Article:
6 Good Habits Practiced by Photographers

The more time you spend doing an activity, the more habits you incur. Such is the case with photography, whether it is your profession or a hobby. Here are three good practices which every photographer is advised to follow:

1. Back up your image files – one of the worst things that can happen to a photographer is for all his or her image files to be irretrievably lost because the computer suddenly conks out. Constantly backing up photo files can be a hassle especially if you have thousands stored in your hard drive. But can you imagine what will happen if all your precious photos suddenly vanish just because you didn’t take the effort to back them up? Make it a habit to back up your shots so that if your hard drive becomes corrupt or just breaks down without reason, at least you are secure in the knowledge that you have copies of your photos in another hard drive, memory cards, data discs or even online. 

2. Take care of your gear – protect your gear all the time, even when you are just at home. I admit to sometimes forgetting to clean the camera lens and regret it when I see dust particles in my photos that I then have to remove in post processing. But more than that, dirt and grime can actually harm the camera. DSLRs, for example, have removable parts and if a speck of sand happens to enter the spaces of the camera, it can scratch the sensitive parts and cause the camera to malfunction. Simple actions such as protecting your camera’s LCD with a screen protector, not holding the camera with wet hands, using the neck strap if you’re plan to hold the camera while shooting, and using a camera case can make your camera live longer. As much as it tempts you, don’t wipe your camera’s lens with the edge of your shirt. Invest in a camera cleaning kit or at the very least, use a lens cloth such as what you would use for eyeglasses or eye shades. Accessories such as batteries, memory cards, filters, extra lenses and flash units should be taken care of just as much since these can be expensive to repair or to replace.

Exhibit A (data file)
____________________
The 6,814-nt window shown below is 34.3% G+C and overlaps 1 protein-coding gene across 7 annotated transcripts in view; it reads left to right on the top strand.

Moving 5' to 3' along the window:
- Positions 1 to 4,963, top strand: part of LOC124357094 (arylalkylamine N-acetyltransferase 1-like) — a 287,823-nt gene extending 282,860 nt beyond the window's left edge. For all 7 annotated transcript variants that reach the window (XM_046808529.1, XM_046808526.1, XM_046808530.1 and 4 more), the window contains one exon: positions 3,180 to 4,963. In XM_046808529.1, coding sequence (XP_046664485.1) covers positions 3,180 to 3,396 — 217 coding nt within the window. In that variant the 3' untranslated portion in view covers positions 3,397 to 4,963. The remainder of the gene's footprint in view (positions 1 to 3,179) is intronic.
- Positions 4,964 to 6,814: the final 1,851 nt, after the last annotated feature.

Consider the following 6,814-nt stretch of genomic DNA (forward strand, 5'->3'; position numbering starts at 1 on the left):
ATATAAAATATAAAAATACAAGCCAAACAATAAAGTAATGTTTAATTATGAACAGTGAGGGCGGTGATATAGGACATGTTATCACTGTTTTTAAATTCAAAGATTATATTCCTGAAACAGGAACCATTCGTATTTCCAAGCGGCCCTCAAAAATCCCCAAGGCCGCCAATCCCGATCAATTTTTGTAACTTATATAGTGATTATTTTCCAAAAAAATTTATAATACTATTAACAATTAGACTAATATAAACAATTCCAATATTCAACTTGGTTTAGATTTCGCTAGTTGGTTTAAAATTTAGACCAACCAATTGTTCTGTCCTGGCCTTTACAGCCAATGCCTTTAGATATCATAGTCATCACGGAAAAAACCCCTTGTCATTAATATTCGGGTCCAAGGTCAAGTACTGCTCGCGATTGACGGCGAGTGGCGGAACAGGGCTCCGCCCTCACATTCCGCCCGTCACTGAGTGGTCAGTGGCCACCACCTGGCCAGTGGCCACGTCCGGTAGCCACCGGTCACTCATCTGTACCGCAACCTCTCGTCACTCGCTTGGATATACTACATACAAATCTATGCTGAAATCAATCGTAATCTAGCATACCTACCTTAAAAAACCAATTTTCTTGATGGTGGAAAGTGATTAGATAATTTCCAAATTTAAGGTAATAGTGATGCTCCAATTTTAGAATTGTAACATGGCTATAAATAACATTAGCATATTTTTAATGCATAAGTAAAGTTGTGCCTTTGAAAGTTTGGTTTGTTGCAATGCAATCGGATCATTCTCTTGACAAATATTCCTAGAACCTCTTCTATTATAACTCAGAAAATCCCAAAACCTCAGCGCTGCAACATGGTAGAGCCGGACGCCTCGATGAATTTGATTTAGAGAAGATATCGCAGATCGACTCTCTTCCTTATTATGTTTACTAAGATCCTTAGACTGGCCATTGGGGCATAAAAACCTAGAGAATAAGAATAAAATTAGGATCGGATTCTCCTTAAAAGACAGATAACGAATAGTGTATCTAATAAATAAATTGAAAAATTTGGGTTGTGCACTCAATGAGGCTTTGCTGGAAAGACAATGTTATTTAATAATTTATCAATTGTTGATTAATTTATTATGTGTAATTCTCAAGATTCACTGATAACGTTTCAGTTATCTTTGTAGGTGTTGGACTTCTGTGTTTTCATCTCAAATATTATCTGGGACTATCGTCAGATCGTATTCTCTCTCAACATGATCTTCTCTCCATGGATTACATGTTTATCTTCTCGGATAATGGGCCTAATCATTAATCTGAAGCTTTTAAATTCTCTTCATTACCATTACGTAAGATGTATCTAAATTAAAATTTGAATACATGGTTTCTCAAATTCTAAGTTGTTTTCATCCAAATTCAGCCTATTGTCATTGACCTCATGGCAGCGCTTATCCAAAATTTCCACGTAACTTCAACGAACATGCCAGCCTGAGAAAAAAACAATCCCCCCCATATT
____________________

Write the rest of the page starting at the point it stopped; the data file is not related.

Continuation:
3. Work in-camera – it is good practice to try to improve your in-camera skills rather than to rely on post-processing tactics. In the days of film, photography was often considered an expensive hobby because of the rolls of films one had to buy once the previous roll was used up. To save money, many (okay, me) would try to get the perfect shot in as few frames as possible. With digital photography, we now have the luxury of taking hundreds of pictures without having to worry about the cost of film. The downside to this is we become trigger-happy and may have the tendency to shoot without much thought about composition or lighting. Choosing quantity over quality will not help you hone your photography skills, and using photo editing programs to spice up your hurried shots may not make things better, either. Practice the discipline of getting the shots right in-camera even if you’re using a digital camera. You will grow much more as a photographer this way, plus you will spend less time editing photos. 

4. Be observant – remember when we were children and every object in the whole world seemed to be interesting? The toy box was just as fun to play with as the toy, we could spend hours playing with the dead leaves in the garden, and the whole world just seemed so shiny and exciting. As we mature, we get used to the everyday, ordinary things around us to the point of not even noticing them anymore. Photography (and all the other forms of visual art) reminds us to go back to that stage of constant wonder, to use all our senses (not just sight) to capture in a shot what we want to remember or express.

5. Know your camera – cameras differ in many ways; brand, model, buttons, features, quality, shape, size, and so on and so forth. To make the most out of your camera, you should be very familiar with it, both its capabilities and its limitations. 

6. Practice constantly – if you want to take fantastic shots, practice. This is probably the best good habit a photographer can have. Just like any skill, there is no shortcut to being an expert in this field.  A photographer’s skill evolves through constantly shooting, learning what works and what doesn’t, and applying in the latest shoot whatever has been learned so far. There is only so much that concepts and suggestions from photo books, workshops and other photographers can do. These are easily forgotten if you don’t practice. Since photography deals both with artistic expression and technical expertise, experience is the key to knowing how to balance these two aspects. 

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